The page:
1. The Five Components
A. Knowing Infants, Toddlers and Twos
B. Creating a Responsive Environment
C. What Children Are Learning
D. Caring and Teaching
E. Building Partnerships With Families
2. Routines
3. Experiences

CURRICULUM FRAMEWORK: DOMAINS & ELEMENTS
The curriculum framework is compatible with our foundational curriculum and is derived from Maine’s Early Childhood Guidelines for Infant and Toddlers from birth to 36 months and Maine’s Early Learning Guidelines for children ages three to five years. For more detailed information you may find the curricula and guidelines in the Child Care Coordinator’s office.

Infant/Toddler Domains and Elements
1. DEVELOPMENT OF SOCIAL BEINGS
a. Self Awareness
b. Self Regulation
c. Self Concept
d. Adult Interaction
e. Peer Interactions
f. Social Intelligence
2. DEVELOPMENT OF STRONG AND HEALTHY BODIES
a. Perceptual Development
b. Gross Motor Skills
c. Fine Motor Skills
d. Self-Help Development
3. DEVELOPMENT OF THE ABILITY TO COMMUNICATE
a. Language Comprehension
b. Language Expression
c. Emotional Understanding
d. Emotional Expression
4. DEVELOPMENT OF CURIOUS MINDS
a. Exploration and Discovery
b. Concept Development and Memory
c. Problem Solving, Symbolic Thought and Creative Expression

Daily Schedule & Routine for Infants
Infants have an individualized schedule, they eat when they are hungry, sleep when they are tired, and play and explore when they are alert. There are 5 areas of routines as outlined in The Creative Curriculum for Infants, Toddlers & Twos:
• Hellos and good-byes
• Diapering and toileting
• Eating and mealtimes
• Sleeping and nap time
• Getting dressed

Daily Schedule & Routine for Toddlers & Twos
• Drop off, children have free play
• Breakfast – Family style breakfast, socialization, table manners & self serving skills
• Diapering / Toilet Training
• Morning circle – story, songs and finger plays
• Small group activity – Teacher directed activity intended to promote skills development – offered materials that encourage fine motor skills, manipulation and discovery
• Outside time / Large Motor Play / Exercise (morning and afternoon) – running, jumping, discovering, climbing, imagining, nature and have fun
• Diapering / Toilet Training
• Lunch time – Family style lunch, socialization, table manners & self serving skills
• Brushing Teeth
• Rest time Diapering / Toilet Training
• Snack
• Pick up, children have free play
Learning Experiences (Activities)
The Creative Curriculum for Infants, Toddlers & Twos describes how various types of experiences support children’s development and learning. Giving children meaningful experiences allows them to do the following:
1. Learn about themselves and others – Social/emotional development.
2. Learn about moving – Physical development.
3. Learn about the world – Cognitive development.
4. Learn about communicating – Language development.

The following are experiences that promote children’s development and learning:
1. Playing with toys
2. Imitating and pretending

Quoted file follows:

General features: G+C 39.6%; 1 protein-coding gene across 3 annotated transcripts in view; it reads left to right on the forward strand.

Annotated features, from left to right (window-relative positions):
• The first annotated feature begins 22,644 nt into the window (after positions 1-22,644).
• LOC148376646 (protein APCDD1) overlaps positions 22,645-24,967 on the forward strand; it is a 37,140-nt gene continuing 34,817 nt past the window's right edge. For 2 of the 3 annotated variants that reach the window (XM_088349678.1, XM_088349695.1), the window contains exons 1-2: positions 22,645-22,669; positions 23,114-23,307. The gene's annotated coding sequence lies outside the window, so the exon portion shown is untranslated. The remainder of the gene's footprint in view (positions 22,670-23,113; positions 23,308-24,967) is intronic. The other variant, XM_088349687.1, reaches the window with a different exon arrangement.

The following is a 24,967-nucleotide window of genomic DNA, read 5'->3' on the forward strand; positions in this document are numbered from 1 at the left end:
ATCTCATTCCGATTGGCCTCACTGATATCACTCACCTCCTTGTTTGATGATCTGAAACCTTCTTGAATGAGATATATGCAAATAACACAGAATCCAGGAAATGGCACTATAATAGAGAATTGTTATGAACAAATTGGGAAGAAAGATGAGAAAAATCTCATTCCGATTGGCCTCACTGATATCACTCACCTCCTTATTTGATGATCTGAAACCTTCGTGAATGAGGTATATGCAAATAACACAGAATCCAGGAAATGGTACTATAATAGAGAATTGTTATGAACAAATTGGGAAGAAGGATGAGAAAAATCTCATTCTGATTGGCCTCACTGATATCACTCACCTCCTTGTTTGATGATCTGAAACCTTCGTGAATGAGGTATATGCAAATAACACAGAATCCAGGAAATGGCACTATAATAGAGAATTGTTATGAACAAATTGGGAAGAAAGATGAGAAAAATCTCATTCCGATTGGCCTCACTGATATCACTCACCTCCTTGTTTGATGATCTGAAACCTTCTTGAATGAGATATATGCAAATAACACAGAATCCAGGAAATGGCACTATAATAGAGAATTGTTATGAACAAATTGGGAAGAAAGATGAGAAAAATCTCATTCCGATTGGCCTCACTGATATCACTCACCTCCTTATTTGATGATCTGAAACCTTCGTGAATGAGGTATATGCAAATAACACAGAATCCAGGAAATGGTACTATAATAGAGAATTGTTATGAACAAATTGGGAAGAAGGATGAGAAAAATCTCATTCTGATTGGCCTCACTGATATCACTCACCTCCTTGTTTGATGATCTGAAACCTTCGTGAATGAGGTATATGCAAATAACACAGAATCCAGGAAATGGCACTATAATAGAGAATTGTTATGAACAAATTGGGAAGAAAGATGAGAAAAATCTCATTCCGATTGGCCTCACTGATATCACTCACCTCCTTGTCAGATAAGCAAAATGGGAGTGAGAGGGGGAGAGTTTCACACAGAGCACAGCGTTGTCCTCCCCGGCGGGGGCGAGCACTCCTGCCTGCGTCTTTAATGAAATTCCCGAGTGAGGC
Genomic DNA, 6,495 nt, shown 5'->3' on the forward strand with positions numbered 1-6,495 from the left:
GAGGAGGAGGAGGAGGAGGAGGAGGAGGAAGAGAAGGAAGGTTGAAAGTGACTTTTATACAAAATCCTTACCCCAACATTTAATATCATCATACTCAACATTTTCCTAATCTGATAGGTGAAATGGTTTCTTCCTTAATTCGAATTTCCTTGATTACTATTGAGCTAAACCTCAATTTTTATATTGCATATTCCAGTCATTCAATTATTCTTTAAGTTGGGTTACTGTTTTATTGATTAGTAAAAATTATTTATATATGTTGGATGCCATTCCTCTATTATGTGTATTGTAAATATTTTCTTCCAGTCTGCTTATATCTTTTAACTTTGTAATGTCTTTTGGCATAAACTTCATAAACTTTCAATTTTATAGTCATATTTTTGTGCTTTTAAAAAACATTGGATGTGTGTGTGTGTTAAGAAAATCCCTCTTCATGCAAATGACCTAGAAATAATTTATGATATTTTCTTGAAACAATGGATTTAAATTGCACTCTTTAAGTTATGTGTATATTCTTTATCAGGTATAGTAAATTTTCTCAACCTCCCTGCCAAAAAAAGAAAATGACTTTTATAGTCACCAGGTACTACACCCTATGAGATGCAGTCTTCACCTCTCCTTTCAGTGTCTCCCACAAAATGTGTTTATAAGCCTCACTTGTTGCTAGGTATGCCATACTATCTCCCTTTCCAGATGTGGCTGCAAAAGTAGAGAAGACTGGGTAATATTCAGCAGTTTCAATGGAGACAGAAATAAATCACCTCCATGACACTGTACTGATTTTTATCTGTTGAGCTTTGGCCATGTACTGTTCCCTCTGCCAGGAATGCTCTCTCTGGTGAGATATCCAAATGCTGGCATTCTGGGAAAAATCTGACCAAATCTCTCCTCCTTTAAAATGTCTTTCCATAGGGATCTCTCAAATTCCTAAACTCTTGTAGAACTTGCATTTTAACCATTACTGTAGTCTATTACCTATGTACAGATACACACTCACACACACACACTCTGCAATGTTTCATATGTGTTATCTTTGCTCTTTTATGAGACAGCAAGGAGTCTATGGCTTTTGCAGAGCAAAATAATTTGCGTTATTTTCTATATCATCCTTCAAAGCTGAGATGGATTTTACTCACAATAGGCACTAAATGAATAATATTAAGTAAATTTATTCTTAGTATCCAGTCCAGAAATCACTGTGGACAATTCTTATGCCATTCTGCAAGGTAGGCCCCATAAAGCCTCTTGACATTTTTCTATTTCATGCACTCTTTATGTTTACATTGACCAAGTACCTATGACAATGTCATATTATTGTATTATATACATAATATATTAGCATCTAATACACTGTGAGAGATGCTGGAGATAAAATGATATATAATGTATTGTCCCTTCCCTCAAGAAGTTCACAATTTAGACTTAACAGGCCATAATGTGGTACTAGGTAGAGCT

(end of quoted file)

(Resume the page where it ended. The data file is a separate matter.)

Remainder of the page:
3. Enjoying stories and books
4. Connecting with music and movement
5. Creating with art
6. Tasting and preparing food
7. Exploring sand and water
8. Exploring outdoors

Environment, Equipment and Materials
GSA makes sure that safety is the most important piece to setting up our environment, equipment and materials. As stated in The Creative Curriculum for Infants, Toddlers & Twos, “as infants, toddlers, and twos develop and learn, you will need to change the environment to keep children safe, provide new challenges, and inspire new interests”. The design of the space, the choice of equipment and the chosen materials are supported by the curriculum. They are designed to support all the areas of infant and toddler development including: social-emotional development, physical development, language development and cognitive development. Within the realm of cognitive development specific design, equipment and materials are selected and rotated to address: early literacy, early mathematics, early science concepts, creative expression, health and safety and early social studies concepts.

Transitioning Children Between Classrooms
Providing support and reassurance for the family and child so they feel comfortable with classroom transitions is our main focus. Since our center is set up in one area of the building and the classrooms are side-by-side, families are fortunate to get to know the staff in all the rooms. Teaching staff informs families as early as possible that their child will be transitioning to the next classroom. Children that are transitioning will have a two-week period to spend time in both classrooms so they can become familiar and comfortable before the complete move. Families are kept informed on a daily basis as to how the transition is working for the child. Transitions happen based upon space availability, the age of the child and where the child is developmentally. Our child care center has four classrooms, which consists of a younger infant room with 8 children and 2 staff, an older infant/younger toddler room with 8 children and 2 staff, an older toddler room with 10 children and 2 staff and a preschool room with 2.5-5 year olds with 12 children and 2 staff. Children are kept in a particular classroom for a minimum of nine months in order to reduce the number of transitions.

Curriculum Planning for Preschoolers
Curriculum planning incorporates curricula goals, individual child goals, data collected from child assessment, individual child and group interests along with parental goals for children. Topics are generated based upon this information and are strongly informed by children’s interests. Topics chosen are developed further by teaching staff so that all areas of child development are targeted including: Social-emotional development, physical development, language development and cognitive development. Within the realm of cognitive development specific content areas are addressed including: early literacy, early mathematics, science, technology, creative expression and appreciation for the arts, health and safety and social studies. The planning formats use a web design to demonstrate the targeted areas. It is our belief that exploring topics in depth supports learning across the domains. Topics are sustained over a month and adapted as teachers continue to gather information around interests and needs. Additionally the curriculum is modified and adapted for children of all abilities. Environments and learning materials are rotated to support the topics of exploration. Planning formats are located in the Child Care Coordinator’s office for family review.